Loss, crisis, worry, anxiety, depression, dementia, other mental health issues such as hypomania or psychotic disorders.
Movement disorders - Restless legs syndrome or periodic leg movements.
Respiratory disorders - Obstructive sleep apnoea, dyspnoea and coughing.
Painful conditions - Arthritis or headaches.
Urinary frequency - UTIs or prostatic problems.
Endocrine disorders - Hyperthyroidism (sweats), diabetes mellitus (nocturia), diabetes insipidus (nocturia).
Ceasing medication - rebound insomnia e.g. hypnotics, antidepressants.
Alcohol - may help initiate sleep but reduces quality and causes early wakening.
Caffeine - especially in the evening e.g. coffee, tea, energy drinks, cola.
Medications - Appetite suppressants, chronic benzodiazepine use, some antidepressants (mostly SSRIs),
thyroid hormones, sympathomimetics (agitation), diuretics (nocturia), corticosteroids (agitation) and beta-blockers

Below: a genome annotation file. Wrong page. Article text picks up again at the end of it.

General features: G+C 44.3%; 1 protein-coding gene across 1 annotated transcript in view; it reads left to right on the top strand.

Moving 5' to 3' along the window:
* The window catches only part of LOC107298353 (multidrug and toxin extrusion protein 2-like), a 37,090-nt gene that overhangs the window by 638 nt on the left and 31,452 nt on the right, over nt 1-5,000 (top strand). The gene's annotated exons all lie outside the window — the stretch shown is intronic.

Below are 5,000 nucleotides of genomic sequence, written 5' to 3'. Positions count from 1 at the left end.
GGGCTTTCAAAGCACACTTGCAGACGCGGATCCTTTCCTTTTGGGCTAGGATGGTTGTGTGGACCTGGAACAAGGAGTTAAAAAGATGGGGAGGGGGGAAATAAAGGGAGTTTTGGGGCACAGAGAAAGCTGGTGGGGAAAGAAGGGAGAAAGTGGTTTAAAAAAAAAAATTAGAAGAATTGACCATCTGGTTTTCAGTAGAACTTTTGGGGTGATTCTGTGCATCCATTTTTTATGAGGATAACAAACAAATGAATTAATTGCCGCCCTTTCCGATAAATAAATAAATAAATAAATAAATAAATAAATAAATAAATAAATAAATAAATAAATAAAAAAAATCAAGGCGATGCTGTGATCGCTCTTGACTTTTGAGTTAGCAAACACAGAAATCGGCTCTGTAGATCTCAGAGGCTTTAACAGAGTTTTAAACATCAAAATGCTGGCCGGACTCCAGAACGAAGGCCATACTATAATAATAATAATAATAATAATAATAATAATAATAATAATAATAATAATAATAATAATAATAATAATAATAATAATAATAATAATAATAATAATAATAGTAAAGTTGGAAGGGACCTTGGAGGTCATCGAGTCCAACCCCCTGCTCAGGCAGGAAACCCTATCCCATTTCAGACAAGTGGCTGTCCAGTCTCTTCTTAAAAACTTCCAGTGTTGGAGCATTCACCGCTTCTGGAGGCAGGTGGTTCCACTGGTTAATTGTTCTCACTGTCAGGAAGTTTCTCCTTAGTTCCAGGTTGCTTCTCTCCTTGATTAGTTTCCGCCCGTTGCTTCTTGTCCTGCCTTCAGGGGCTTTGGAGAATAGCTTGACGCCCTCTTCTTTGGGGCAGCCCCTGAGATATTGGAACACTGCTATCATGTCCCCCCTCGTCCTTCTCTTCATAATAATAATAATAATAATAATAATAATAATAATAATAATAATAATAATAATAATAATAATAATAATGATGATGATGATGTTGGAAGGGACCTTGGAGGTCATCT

Illicit drugs - e.g. amphetamines, "ecstasy", BZP, drug withdrawal states.
If initial evaluation of insomnia identifies an acute stressor such as grief or disruption of the sleep environment
by noise, no further evaluation may be needed. A more comprehensive evaluation may be required in patients who fail to
respond to initial treatment or if a co-morbid condition is present or suspected.1,3 This may include a sleep
diary, laboratory testing or referral to a sleep clinic, depending on the suspected underlying cause.
Mistaken beliefs about sleep are common
It is a common belief that people require eight hours of sleep each night. However in reality physiological changes